Archive for 17/05/2013

PicPost: Rakish charm

My Botanical Garden








PICT1875PICT1876PICT1877PICT1882These days irises are in fool bloom , but it rains and rains.So I’ve picked an iris flower to put in a vase,before they all get soaked.And it really looks fabulous! All I have to do now is to wait for the rainbow!

Iris stands behind the seated Juno(right) in a Pompeii fresco

In Greek mythologyIris (pron.: /ˈrɨs/; Ἶρις) is the personification of the rainbow and messenger of the gods. She is also known as one of the goddesses of the sea and the sky. Iris links the gods to humanity. She travels with the speed of wind from one end of the world to the other,[1]and into the depths of the sea and the underworld.


Bouquet of Flowers, Irises - Odilon Redon

“Bouquet of Flowers, Irises”, Odilon Redon, from:

Still Life with Irises - Vincent Van Gogh


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Bom Jesus de Mont

Bom Jesus de Mont

I was fortunate to visit the northern Portuguese town of Braga about 10 years ago, though it was a rather cold and wet November, so it wasn’t an ideal time for garden viewing! And as I was on a study visit focused on social enterprise, gardens and gardening were not really on my mind.

Having said that one of my hosts, a lovely lady called Isabelle, did take me to the very impressive religious centre of Bom Jesus do Mont (Good Jesus of the Mount). Braga is a noteable religious centre and this Sanctuary is a famous pilgrimage site with a monumental Baroque stairway that climbs 116 metres and is flanked by several fountains. Pilgrims were traditionally  encouraged to climb the stairs on their knees as they took a journey that contrasted the senses of the material world with the virtues of the spirit. At the same time they experienced tableux scenes of the Passion of Christ (or Stations of the Cross), and the fountains suggested purification.The culmination of their efforts was found in the Temple of God – the church on the top of the hill. This sanctuary was begun in the 18th century and work proceeded over many decades, with the stairway and area around the church being turned into a park in the 19th century.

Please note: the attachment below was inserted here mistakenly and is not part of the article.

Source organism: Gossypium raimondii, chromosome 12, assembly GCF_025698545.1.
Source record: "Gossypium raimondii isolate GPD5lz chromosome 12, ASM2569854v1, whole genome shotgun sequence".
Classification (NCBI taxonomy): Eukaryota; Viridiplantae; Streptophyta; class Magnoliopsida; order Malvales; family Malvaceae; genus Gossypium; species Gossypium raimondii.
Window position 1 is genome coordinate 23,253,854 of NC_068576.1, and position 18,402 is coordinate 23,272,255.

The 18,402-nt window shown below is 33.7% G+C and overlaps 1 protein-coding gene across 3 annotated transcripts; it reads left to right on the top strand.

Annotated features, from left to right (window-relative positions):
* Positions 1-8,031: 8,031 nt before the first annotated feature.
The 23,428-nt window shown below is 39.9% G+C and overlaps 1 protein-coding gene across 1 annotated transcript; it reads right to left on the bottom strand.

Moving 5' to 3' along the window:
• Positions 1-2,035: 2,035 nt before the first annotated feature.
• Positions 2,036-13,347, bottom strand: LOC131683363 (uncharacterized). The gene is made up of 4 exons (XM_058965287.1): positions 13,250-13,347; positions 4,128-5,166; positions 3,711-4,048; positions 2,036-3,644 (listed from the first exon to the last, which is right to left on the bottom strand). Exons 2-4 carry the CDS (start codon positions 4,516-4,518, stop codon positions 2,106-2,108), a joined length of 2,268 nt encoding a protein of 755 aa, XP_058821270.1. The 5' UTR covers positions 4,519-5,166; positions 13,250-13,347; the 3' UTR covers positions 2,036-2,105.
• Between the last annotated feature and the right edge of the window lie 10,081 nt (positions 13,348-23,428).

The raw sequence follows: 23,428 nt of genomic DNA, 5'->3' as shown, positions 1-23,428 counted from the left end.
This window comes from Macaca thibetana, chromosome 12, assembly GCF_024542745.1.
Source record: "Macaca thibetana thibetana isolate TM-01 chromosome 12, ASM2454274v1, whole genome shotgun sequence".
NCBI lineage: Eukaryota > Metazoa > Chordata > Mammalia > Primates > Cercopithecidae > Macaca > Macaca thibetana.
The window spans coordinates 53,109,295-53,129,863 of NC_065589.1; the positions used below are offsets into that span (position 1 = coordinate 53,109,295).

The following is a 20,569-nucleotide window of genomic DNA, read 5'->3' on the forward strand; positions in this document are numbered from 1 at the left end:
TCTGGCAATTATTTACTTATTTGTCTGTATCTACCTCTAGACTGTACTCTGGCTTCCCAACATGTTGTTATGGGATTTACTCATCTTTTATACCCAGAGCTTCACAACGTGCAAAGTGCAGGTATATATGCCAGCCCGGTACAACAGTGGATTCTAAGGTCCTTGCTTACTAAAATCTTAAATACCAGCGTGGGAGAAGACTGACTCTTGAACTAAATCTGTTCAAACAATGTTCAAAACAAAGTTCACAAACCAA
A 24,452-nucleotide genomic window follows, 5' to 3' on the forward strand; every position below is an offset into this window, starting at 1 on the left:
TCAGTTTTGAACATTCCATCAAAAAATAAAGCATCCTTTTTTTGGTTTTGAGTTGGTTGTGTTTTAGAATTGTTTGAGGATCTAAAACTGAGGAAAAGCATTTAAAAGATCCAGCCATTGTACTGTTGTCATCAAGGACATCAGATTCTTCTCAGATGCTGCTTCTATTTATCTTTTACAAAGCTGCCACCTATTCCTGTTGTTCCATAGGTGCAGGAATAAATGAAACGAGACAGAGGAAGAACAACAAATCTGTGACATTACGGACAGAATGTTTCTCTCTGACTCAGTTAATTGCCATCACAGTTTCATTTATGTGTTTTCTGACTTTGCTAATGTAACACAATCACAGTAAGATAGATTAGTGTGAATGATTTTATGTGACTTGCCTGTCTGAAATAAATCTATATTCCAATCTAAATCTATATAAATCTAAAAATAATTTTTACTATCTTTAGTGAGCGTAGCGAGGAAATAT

The other major space I visited was the Garden of Saint Barbara (Jardim de Santa Bárbara). In the early winter weather this was lacking in colour or any significance, but its layout looked interesting and there was some winter structure afforded by the evergreen topiary. Some of the pictures I’ve seen since show what a wonderful colourful oasis this is in summer. The garden was laid out in 1955 and the space was formerly part of the medieval Arch Bishop’s Palace, the remains of which adjoin the garden. The layout consists of geometric designs carved from beds of boxwood, decorated with cedar topiaries and filled with summer flowering plants.

There’s another important garden in Braga – the garden of the Biscainhos Palace (Casa dos Biscainhos – today a museum). I haven’t had the pleasure of visiting this, but it appears a to be a lovely example of a mid 18th century Rococo style garden, created at a time when the area was home to some of Portugal’s finest granite sculptors. The resulting garden is both ‘lighthearted and flamboyant’ (so writes Helena Attlee). Built on three levels it includes a flower garden and some typical Portuguese elements – wall planting troughs, azulejos (colourful tiles), complex box parterres and granite statues. The garden’s most notable feature, though, is its ‘Cool Houses’ (Casa do fresco) sculpted from living Camellias to form summer retreats. I do hope that I can see it, one day.

Other articles in this series:

Portuguese Gardens: Tropical Botanical Gardens, Belem

Portuguese Gardens: Estrela Gardens, Lisbon

Oranges and Azulejos: Portuguese Heritage Gardens

Old School Gardener

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